Transparency in scientific assessments and governance of EFSA

EESC opinion: Transparency in scientific assessments and governance of EFSA

Key points:

  • The EESC has always been a proponent of an EU policy to protect health throughout the food chain at every stage of production, from farmer to consumer. This policy should avoid contamination and food risks with a view to promoting safety and hygiene and clear, transparent and safe product information.
  • The EESC supports the Commission's initiatives aimed at addressing the challenges of transparency, sustainability and effectiveness in the entire food supply chain monitoring system to help give the public, the media and civil society as a whole a better perception of reliability and safety.
  • The EESC strongly advocates the need to strengthen EFSA to make sure risk managers have the best possible scientific advice through clear and transparent communication and to ensure greater cooperation with the Member States and other bodies operating in the social ambit in order to provide a coherent, secure and reliable food safety system.
  • The EESC has previously pointed out that "the EFSA has proved that it is competent throughout its existence. There is no doubt that it plays a very important role in preventing health risks in Europe" .
  • The Committee believes that it is vital to maintain both a high level of independence from external influence and optimal scientific expertise within EFSA, maximising risk analysis capacities in order to guarantee a sustainable EU assessment system, which is considered one of the best in the world.
  • The EESC believes that EFSA and the Member States, working as a network, should be enabled to develop, in the best possible way, appropriate risk communication capacities – independently but mutually consistent and coordinated between assessors and risk managers – using a clear, interactive approach so that users can grasp the findings and conclusions, while ensuring appropriate levels of confidentiality and protection of intellectual property rights.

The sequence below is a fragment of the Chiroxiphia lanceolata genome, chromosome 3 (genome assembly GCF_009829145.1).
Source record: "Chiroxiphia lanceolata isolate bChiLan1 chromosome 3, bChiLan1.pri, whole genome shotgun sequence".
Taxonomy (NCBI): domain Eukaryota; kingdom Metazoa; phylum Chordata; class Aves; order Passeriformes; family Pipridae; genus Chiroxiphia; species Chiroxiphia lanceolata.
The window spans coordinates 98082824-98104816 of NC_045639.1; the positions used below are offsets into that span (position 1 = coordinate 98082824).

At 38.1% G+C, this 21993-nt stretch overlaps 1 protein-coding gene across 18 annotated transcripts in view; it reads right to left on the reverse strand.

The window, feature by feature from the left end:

• The EESC is strongly in favour of setting up a register of studies, easily accessible online, that includes identification of certified experts and laboratories, sworn declarations of absence of conflict of interest, descriptions of aims, technical and financial resources allocated and sources.
  • The Committee believes that a significant improvement is needed in consumers' perception of the risk they face in relation to food, through a targeted food and nutrition culture and selective analysis capacity in relation to the risk.
  • In the EESC's view, the forthcoming general European strategic risk communication plan – if conceived in full harmony with, and respecting the independence of, EFSA – is the lynchpin on which the efforts of the bodies responsible must focus, the aim being to give an effective, unequivocal, timely, interactive and appropriate response to the public's needs regarding the safety, transparency and reliability of the food chain.
  • The EESC suggests boosting structured and systematic dialogue with civil society in which the EESC, with its Sustainable Food Systems bodies, could contribute in a useful and tangible way.
  • As far as EFSA governance is concerned, the EESC wholeheartedly backs the proposal for greater Member State and civil society involvement in the management structure and scientific panels, aligning the composition of the management board with the standards established by the Common Approach on Decentralised Agencies.
  • The EESC believes that the agreement between EFSA and the Joint Research Centre should be followed up, especially regarding joint activities on food and feed and framing a harmonised scientific quality analysis methodology that ensures transparency, comparability, inclusiveness and fairness for all stakeholders.